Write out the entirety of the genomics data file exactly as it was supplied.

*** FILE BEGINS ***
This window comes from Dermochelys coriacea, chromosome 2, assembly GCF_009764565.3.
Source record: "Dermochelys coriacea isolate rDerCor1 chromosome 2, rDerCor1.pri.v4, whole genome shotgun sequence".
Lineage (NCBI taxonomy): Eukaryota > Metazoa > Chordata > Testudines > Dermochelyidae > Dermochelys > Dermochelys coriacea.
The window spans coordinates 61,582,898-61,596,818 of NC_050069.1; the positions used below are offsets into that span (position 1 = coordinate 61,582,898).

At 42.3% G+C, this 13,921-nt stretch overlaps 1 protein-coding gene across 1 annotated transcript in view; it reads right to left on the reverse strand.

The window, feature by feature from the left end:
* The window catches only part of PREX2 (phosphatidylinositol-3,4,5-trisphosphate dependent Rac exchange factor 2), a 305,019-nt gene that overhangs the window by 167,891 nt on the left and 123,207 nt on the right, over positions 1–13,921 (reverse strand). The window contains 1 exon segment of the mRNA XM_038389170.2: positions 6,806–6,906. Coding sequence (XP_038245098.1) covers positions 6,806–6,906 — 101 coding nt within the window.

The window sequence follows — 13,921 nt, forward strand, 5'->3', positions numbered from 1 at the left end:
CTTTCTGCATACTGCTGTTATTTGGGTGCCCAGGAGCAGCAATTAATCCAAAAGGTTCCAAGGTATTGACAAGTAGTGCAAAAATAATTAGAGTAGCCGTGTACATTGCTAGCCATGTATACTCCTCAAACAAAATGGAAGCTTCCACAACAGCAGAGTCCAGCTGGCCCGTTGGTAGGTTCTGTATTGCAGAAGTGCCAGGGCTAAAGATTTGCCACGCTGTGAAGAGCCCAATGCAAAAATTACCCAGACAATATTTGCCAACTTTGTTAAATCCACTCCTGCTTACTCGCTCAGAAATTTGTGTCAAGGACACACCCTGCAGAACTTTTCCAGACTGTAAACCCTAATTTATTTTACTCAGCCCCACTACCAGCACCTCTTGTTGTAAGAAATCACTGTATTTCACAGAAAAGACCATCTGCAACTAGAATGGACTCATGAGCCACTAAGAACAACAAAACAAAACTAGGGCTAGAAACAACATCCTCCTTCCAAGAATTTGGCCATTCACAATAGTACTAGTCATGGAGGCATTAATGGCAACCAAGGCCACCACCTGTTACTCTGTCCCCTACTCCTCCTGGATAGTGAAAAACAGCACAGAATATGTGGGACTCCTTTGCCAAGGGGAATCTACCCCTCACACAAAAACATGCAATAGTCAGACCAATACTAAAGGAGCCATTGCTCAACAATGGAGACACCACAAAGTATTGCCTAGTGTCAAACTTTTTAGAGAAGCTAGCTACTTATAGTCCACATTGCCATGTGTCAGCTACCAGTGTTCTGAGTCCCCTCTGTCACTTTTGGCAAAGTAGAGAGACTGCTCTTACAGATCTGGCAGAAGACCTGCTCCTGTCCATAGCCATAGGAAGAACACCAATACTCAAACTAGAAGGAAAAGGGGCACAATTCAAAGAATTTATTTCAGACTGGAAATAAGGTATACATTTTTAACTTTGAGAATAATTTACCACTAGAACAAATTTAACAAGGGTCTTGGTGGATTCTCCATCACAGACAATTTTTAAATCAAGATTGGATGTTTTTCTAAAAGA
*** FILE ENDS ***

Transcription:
This window comes from Dermochelys coriacea, chromosome 2, assembly GCF_009764565.3.
Source record: "Dermochelys coriacea isolate rDerCor1 chromosome 2, rDerCor1.pri.v4, whole genome shotgun sequence".
Lineage (NCBI taxonomy): Eukaryota > Metazoa > Chordata > Testudines > Dermochelyidae > Dermochelys > Dermochelys coriacea.
The window spans coordinates 61,582,898-61,596,818 of NC_050069.1; the positions used below are offsets into that span (position 1 = coordinate 61,582,898).

At 42.3% G+C, this 13,921-nt stretch overlaps 1 protein-coding gene across 1 annotated transcript in view; it reads right to left on the reverse strand.

The window, feature by feature from the left end:
* The window catches only part of PREX2 (phosphatidylinositol-3,4,5-trisphosphate dependent Rac exchange factor 2), a 305,019-nt gene that overhangs the window by 167,891 nt on the left and 123,207 nt on the right, over positions 1–13,921 (reverse strand). The window contains 1 exon segment of the mRNA XM_038389170.2: positions 6,806–6,906. Coding sequence (XP_038245098.1) covers positions 6,806–6,906 — 101 coding nt within the window.

The window sequence follows — 13,921 nt, forward strand, 5'->3', positions numbered from 1 at the left end:
CTTTCTGCATACTGCTGTTATTTGGGTGCCCAGGAGCAGCAATTAATCCAAAAGGTTCCAAGGTATTGACAAGTAGTGCAAAAATAATTAGAGTAGCCGTGTACATTGCTAGCCATGTATACTCCTCAAACAAAATGGAAGCTTCCACAACAGCAGAGTCCAGCTGGCCCGTTGGTAGGTTCTGTATTGCAGAAGTGCCAGGGCTAAAGATTTGCCACGCTGTGAAGAGCCCAATGCAAAAATTACCCAGACAATATTTGCCAACTTTGTTAAATCCACTCCTGCTTACTCGCTCAGAAATTTGTGTCAAGGACACACCCTGCAGAACTTTTCCAGACTGTAAACCCTAATTTATTTTACTCAGCCCCACTACCAGCACCTCTTGTTGTAAGAAATCACTGTATTTCACAGAAAAGACCATCTGCAACTAGAATGGACTCATGAGCCACTAAGAACAACAAAACAAAACTAGGGCTAGAAACAACATCCTCCTTCCAAGAATTTGGCCATTCACAATAGTACTAGTCATGGAGGCATTAATGGCAACCAAGGCCACCACCTGTTACTCTGTCCCCTACTCCTCCTGGATAGTGAAAAACAGCACAGAATATGTGGGACTCCTTTGCCAAGGGGAATCTACCCCTCACACAAAAACATGCAATAGTCAGACCAATACTAAAGGAGCCATTGCTCAACAATGGAGACACCACAAAGTATTGCCTAGTGTCAAACTTTTTAGAGAAGCTAGCTACTTATAGTCCACATTGCCATGTGTCAGCTACCAGTGTTCTGAGTCCCCTCTGTCACTTTTGGCAAAGTAGAGAGACTGCTCTTACAGATCTGGCAGAAGACCTGCTCCTGTCCATAGCCATAGGAAGAACACCAATACTCAAACTAGAAGGAAAAGGGGCACAATTCAAAGAATTTATTTCAGACTGGAAATAAGGTATACATTTTTAACTTTGAGAATAATTTACCACTAGAACAAATTTAACAAGGGTCTTGGTGGATTCTCCATCACAGACAATTTTTAAATCAAGATTGGATGTTTTTCTAAAAGA